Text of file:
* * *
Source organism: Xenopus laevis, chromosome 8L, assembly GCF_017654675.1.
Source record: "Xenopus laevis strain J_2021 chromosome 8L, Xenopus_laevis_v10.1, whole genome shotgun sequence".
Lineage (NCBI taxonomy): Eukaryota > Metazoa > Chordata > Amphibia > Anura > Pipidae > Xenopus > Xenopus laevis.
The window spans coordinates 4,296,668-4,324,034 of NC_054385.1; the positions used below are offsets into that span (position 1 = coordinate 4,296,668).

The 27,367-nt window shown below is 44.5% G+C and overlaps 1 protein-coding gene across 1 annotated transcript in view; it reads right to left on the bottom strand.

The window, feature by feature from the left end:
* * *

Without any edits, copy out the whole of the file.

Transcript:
Source organism: Xenopus laevis, chromosome 8L, assembly GCF_017654675.1.
Source record: "Xenopus laevis strain J_2021 chromosome 8L, Xenopus_laevis_v10.1, whole genome shotgun sequence".
Lineage (NCBI taxonomy): Eukaryota > Metazoa > Chordata > Amphibia > Anura > Pipidae > Xenopus > Xenopus laevis.
The window spans coordinates 4,296,668-4,324,034 of NC_054385.1; the positions used below are offsets into that span (position 1 = coordinate 4,296,668).

The 27,367-nt window shown below is 44.5% G+C and overlaps 1 protein-coding gene across 1 annotated transcript in view; it reads right to left on the bottom strand.

The window, feature by feature from the left end: